Mistakes To Avoid When Making A Thanksgiving Turkey, According To An Expert - Exclusive

Let's call it like it is: Cooking up a great Thanksgiving turkey is no easy feat. There are the days of thawing, the hours of roasting, the option to grill or smoke or deep-fry, the careful carving, and then the piles of leftovers to deal with. If you've never cooked a turkey, it's okay to be a bit nervous about the first foray. And, if you have cooked a number of whole turkeys in your time, then you have probably botched it at least once.

Don't worry, even Rebecca Welch has had her turkey troubles, and she's a senior brand manager with Butterball, the company that produces roughly a third of the 46 million turkeys Americans will eat at Thanksgiving. During a recent exclusive interview with Mashed, Welch confided that she herself had once made one of the cardinal turkey prep mistakes: timing the thawing wrong.

"Forgetting to thaw [the turkey], moving it from the freezer to the refrigerator, I think that is one [of the] biggest mistakes ... I know myself, I had one Thanksgiving morning [when] I pulled the turkey out to prepare it, and it was still frozen solid," she said. "And I myself had to go through the cold water bath [thawing method] and it just made the day a lot more stressful and got the schedule off a little bit."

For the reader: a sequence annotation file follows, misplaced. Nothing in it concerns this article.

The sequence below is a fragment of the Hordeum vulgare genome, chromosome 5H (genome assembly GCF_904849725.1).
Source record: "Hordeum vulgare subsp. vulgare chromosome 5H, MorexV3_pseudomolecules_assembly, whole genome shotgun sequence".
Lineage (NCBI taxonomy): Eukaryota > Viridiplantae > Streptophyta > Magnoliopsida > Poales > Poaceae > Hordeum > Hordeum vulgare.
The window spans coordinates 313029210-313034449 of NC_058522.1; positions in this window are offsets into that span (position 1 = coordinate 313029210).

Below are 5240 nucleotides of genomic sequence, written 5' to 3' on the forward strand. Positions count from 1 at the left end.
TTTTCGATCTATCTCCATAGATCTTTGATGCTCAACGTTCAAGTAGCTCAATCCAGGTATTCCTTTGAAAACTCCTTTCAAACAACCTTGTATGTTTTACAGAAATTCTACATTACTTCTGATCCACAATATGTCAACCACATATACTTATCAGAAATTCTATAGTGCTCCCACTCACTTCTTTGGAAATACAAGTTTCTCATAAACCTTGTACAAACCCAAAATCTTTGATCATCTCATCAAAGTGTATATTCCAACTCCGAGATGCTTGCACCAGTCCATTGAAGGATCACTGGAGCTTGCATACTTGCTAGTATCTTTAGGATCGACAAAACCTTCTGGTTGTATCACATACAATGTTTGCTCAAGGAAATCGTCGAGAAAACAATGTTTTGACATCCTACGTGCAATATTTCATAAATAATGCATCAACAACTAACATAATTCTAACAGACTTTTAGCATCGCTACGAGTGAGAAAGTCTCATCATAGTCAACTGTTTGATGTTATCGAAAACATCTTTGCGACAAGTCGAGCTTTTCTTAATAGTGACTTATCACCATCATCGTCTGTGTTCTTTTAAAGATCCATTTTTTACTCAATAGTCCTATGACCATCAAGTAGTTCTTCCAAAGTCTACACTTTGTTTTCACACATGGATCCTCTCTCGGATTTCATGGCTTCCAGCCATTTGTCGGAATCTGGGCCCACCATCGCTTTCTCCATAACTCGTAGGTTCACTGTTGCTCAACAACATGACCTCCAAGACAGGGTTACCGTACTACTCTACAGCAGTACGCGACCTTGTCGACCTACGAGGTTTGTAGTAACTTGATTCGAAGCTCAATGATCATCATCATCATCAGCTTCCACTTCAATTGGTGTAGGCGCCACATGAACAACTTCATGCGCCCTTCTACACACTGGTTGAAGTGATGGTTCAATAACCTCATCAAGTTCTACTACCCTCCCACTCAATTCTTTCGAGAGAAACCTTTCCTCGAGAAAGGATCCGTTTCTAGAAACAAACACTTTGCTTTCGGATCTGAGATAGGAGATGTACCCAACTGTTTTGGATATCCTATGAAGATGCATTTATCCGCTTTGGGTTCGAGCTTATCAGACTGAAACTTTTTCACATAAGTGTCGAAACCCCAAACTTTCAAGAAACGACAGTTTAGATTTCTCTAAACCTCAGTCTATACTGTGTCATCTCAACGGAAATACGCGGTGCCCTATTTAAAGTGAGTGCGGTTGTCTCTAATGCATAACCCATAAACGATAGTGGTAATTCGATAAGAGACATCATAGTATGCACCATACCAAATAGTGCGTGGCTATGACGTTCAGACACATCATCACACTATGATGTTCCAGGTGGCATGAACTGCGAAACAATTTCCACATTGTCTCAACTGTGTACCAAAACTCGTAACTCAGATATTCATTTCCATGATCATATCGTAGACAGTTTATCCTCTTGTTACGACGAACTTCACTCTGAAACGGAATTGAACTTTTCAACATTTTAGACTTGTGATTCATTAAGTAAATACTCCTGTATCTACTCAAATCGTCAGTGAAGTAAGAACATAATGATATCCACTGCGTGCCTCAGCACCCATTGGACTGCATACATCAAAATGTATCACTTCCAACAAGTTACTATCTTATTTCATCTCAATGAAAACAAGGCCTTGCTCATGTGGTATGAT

In fact, when it comes to the concerns people raise when calling into the Butterball Turkey Talk-Line, proper thawing is usually at the top of the list, with the cold water bath quick fix shared by Talk-Line experts time and again. But improper thawing is hardly the only mistake people make when prepping a turkey. Here are other missteps to avoid.

How to avoid overcooked turkey, according to a Butterball expert

"Nobody wants to have a dry turkey," Butterball Senior Brand Manager Rebecca Welch said during a recent interview with Mashed. And you can avoid dry turkey by brining and basting the bird, of course — but most important of all is simply not overcooking it. "[A] meat thermometer will help you make sure you get it to a place where it's food-safe, but not overdone," Welch said, advising to always have one on hand. "The meat thermometer will help you cook the turkey to 170 [degrees] in the breast and 180 [degrees] in the thigh, and keep you from overcooking it."

It's also essential that you know how long your turkey will take to cook. By knowing the exact weight of the bird, you can remove the guesswork. According to Butterball's website, you should roast a turkey in an oven that has been preheated to 325 degrees Fahrenheit and plan on 15 minutes per pound. As well, cover the turkey with foil for approximately the last third of the cooking time, which will help trap in moisture and ensure succulence.

Other mistakes to avoid? Well, losing your turkey in the snow, for one. "We've had questions [on the Turkey Talk-Line] from people who are trying to thaw their turkey, they've put it in a snow bank, and they're trying to figure out if that was okay — or they've lost it," Welch recalled. Hint: It's really not okay. Make space in the freezer, folks.

Got turkey questions? Call 1-800-BUTTERBALL (1-800-288-8372) or text 844-877-3456, or reach out to Butterball via various social media platforms.